2. It’s it too much to share that when I was in the bathroom I was rethinking Cherry Blossoms and Chopsticks? Yeah, you’re right. Too far. Hmmm. Don’t call me chop suey…I think you’re on to something. (*scratches imaginary beard*)


      3. Nope, the bathroom share wasn’t too much. You obviously popped into the loo real quick to trim your imaginary beard.

        — The King of Keeping Things Family Friendly


  3. Let me preface this by saying I’m really tired right now and might not make a lot of sense, but I loved your post; there were so many good points. One thought I’m having now is how there’s the expectation that people of easily identifiable ethnicities are expected to know about their “culture” – like the “native” country and its history, language, etc. I remember being told to give a presentation on Korea when I was in elementary school – even though I was adopted and had never lived there, it was assumed that I “just knew.”

    And this Vijay guy sounds like he wants Asian American culture to be just like Asian Asian cultures. . .the nature of culture is change. Just look at Italian-American communities v. Italians. Do you have to be “taught” to be Asian American? Not all Asian Americans are recent immigrants; some families/communities have been mostly assimilated for a long time. I’m also thinking of this kid I knew in college – his parents were 100% Greek, he spoke the language fluently, they followed Greek customs, and he taught at a weekend language/culture program for Greek-American kids. In his words, he had two hours a week to try to teach them to be Greek – and it was impossible. Same with teaching Asian-ness in some cases.


    1. For being really tired, you still make sense. Lucky. I hardly make sense even when I’m not tired. Oh, but back to your comments. Thanks! YOU brought up an excellent point with the Italian-Am community. I think there is something to be said about how many generations your family has been here…if anything it’s just food for thought. And there is also an economical aspect of poor/struggling Asian Americans vs affluent and established Asian Americans that I just wanted to bring to the table since food is around 🙂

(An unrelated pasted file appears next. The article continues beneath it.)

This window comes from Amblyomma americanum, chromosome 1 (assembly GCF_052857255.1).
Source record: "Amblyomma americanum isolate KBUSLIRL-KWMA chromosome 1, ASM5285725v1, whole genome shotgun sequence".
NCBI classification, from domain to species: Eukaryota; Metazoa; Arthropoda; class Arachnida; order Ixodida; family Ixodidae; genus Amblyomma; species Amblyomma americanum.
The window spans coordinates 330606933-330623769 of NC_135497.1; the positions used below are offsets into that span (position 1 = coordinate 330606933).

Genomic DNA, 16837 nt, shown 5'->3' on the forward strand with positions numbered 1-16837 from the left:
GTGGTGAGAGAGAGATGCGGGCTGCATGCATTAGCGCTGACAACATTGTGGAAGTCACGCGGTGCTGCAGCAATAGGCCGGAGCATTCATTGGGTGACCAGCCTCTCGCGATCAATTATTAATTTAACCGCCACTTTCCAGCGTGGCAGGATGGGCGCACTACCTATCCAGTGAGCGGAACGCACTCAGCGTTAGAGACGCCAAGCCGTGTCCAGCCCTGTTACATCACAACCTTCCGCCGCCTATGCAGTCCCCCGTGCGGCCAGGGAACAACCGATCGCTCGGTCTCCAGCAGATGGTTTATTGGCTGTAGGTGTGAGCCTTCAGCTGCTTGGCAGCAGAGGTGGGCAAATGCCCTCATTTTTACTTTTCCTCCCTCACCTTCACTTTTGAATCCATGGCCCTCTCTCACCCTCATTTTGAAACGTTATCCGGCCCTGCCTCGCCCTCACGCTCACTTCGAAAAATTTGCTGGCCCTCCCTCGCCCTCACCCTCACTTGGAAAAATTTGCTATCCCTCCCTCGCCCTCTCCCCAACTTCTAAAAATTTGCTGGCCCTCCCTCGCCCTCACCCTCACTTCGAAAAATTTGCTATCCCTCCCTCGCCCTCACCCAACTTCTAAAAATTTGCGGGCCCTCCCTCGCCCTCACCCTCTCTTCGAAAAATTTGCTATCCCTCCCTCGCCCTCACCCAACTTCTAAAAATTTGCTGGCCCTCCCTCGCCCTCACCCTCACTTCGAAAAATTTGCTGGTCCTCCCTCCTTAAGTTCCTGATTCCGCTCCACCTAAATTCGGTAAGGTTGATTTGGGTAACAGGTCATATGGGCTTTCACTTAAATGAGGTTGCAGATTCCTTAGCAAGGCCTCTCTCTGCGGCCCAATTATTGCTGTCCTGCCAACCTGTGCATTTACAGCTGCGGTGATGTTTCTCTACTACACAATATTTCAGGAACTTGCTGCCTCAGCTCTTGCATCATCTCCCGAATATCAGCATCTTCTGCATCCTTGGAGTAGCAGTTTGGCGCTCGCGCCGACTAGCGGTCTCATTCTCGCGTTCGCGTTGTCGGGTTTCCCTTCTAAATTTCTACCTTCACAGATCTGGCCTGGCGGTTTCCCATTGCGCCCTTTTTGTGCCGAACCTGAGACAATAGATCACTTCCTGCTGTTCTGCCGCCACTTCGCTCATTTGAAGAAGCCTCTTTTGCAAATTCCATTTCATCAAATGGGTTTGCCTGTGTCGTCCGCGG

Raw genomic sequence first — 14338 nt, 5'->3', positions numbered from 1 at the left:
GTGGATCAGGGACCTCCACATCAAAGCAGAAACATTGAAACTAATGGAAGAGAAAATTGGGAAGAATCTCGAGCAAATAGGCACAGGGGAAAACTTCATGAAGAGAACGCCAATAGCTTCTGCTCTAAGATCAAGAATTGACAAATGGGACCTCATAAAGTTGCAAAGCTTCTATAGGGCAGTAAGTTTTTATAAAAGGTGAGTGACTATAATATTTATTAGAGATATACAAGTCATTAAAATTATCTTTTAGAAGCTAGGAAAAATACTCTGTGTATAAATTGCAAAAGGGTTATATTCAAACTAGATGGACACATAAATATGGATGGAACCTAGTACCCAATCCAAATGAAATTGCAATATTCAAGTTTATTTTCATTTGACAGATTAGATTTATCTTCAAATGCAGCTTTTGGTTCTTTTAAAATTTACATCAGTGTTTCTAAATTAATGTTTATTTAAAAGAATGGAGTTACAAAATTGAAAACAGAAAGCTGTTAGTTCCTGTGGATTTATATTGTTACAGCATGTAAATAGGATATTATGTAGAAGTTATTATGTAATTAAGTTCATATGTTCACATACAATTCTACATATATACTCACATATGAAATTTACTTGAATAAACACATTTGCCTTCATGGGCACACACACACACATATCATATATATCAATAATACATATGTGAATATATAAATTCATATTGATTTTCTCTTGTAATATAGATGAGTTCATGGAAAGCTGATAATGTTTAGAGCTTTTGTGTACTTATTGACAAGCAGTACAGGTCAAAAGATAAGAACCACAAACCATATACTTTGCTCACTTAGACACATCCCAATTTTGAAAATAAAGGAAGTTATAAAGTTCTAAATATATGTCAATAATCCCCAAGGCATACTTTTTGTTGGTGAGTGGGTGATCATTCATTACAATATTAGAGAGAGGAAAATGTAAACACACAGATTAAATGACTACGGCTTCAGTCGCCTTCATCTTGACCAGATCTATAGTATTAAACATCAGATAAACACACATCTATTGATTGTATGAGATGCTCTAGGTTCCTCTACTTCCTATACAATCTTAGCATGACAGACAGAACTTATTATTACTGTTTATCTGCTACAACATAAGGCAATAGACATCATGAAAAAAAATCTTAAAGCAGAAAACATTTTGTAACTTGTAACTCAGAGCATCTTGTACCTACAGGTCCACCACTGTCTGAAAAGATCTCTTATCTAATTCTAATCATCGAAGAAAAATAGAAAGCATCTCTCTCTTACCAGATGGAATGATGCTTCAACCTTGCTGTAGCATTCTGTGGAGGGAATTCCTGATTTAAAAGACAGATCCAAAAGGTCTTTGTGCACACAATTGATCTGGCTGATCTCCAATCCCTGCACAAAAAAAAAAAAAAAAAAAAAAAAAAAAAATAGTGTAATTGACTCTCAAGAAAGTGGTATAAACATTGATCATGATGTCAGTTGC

BTW, how’s that Korea presentation coming along? (*taps foot*)


  4. Well, yes to learn confidence but not superiority is the golden path. By the way, best wishes in Thailand. Learn and enjoy all you can.


  5. Great blog and amazing insights on Asian Americans. I’m an Asian American who grew up in the U.S., and I have always struggled with my identity. Oftentimes, I have tried to renounce my Asian-ness so that I can fit in and not be different. I still am not sure where home is. I married a White guy, who loves Asian culture and people, and is fascinated by all cultures. Our son is 8 months old, so your blog post is extremely relevant to my current stage of life. I plan on raising him bilingual and teaching him as much as possible about the positive aspects of Chinese culture (because there are definitely negatives as well). I hope that he will be able to find his own identity by embracing his mixed race and exemplifying the best parts of Asian and American culture.

    Liked by 1 person

    1. You are on the right direction. Raising a person to be well rounded includes your story also and as he grows and knows he can choose his own path he will have room in his heart for many things. I have always loved this quote…..We are not human beings having a spiritual experience. We are spiritual beings having a human experience.

      Liked by 1 person

  6. I loved this blog post! It allowed me to reflect into my own identity and see who I have shaped myself into becoming throughout the years as an Asian-American. Check out my blog if you have a chance! 🙂 Maybe you’d be able to offer more words of wisdom on my site

    Liked by 1 person